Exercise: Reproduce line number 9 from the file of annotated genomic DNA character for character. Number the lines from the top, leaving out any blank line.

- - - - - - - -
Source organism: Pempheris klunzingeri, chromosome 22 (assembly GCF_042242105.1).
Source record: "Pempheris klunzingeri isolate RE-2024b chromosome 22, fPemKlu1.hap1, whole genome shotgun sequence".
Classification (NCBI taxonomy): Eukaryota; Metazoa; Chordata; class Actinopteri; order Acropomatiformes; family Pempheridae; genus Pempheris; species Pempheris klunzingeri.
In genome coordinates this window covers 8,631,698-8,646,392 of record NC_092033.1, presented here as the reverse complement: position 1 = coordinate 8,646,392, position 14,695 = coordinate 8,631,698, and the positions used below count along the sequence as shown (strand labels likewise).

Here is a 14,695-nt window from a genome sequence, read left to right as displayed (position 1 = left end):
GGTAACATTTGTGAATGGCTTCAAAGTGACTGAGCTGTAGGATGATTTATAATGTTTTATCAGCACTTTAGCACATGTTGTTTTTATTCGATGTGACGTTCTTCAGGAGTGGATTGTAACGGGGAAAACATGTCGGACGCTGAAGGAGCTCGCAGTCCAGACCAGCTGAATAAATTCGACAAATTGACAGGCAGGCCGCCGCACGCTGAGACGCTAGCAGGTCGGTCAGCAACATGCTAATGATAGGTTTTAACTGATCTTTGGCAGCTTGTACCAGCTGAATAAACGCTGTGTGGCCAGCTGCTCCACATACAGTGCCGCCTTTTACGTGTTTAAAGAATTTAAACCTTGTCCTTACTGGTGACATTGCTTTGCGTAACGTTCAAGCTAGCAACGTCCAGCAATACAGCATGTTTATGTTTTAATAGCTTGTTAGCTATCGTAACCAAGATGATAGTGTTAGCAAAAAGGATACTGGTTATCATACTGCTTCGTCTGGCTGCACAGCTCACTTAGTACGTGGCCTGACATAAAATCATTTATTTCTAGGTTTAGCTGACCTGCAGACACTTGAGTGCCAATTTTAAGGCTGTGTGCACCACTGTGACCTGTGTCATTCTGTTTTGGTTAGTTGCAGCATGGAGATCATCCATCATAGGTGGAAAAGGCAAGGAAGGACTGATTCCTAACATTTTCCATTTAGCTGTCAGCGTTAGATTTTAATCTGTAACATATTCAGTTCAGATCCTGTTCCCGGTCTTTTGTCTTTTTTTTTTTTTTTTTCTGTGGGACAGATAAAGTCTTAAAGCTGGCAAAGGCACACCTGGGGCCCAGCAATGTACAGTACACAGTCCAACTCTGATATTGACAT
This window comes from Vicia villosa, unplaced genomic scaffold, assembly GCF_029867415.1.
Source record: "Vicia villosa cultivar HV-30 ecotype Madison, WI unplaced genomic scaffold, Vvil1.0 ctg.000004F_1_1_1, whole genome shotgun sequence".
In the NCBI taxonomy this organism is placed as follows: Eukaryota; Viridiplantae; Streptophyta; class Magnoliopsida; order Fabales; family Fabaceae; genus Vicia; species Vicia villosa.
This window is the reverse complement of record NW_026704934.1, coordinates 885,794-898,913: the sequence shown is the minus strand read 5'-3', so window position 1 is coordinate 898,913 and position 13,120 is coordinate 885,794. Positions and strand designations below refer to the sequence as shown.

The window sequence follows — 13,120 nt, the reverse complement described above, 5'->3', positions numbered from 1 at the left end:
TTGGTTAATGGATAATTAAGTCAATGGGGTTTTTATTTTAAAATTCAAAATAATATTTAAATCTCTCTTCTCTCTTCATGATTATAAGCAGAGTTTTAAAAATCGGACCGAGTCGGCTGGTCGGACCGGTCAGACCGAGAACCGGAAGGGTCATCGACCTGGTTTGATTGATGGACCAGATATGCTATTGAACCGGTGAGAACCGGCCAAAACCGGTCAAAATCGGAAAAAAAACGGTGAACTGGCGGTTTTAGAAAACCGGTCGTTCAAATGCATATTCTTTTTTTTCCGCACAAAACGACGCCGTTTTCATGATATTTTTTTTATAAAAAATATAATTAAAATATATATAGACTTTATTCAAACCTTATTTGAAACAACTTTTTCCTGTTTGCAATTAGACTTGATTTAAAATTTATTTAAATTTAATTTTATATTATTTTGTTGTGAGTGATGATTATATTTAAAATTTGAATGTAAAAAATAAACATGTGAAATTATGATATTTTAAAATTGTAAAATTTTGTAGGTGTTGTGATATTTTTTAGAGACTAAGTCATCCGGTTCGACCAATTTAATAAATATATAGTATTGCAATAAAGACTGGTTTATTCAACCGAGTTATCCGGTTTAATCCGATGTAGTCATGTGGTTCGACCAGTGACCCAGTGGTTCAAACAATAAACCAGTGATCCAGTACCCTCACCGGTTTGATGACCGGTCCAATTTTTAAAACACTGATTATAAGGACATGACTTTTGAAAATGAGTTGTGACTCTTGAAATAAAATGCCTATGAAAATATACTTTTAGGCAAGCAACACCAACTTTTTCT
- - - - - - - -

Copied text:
In the NCBI taxonomy this organism is placed as follows: Eukaryota; Viridiplantae; Streptophyta; class Magnoliopsida; order Fabales; family Fabaceae; genus Vicia; species Vicia villosa.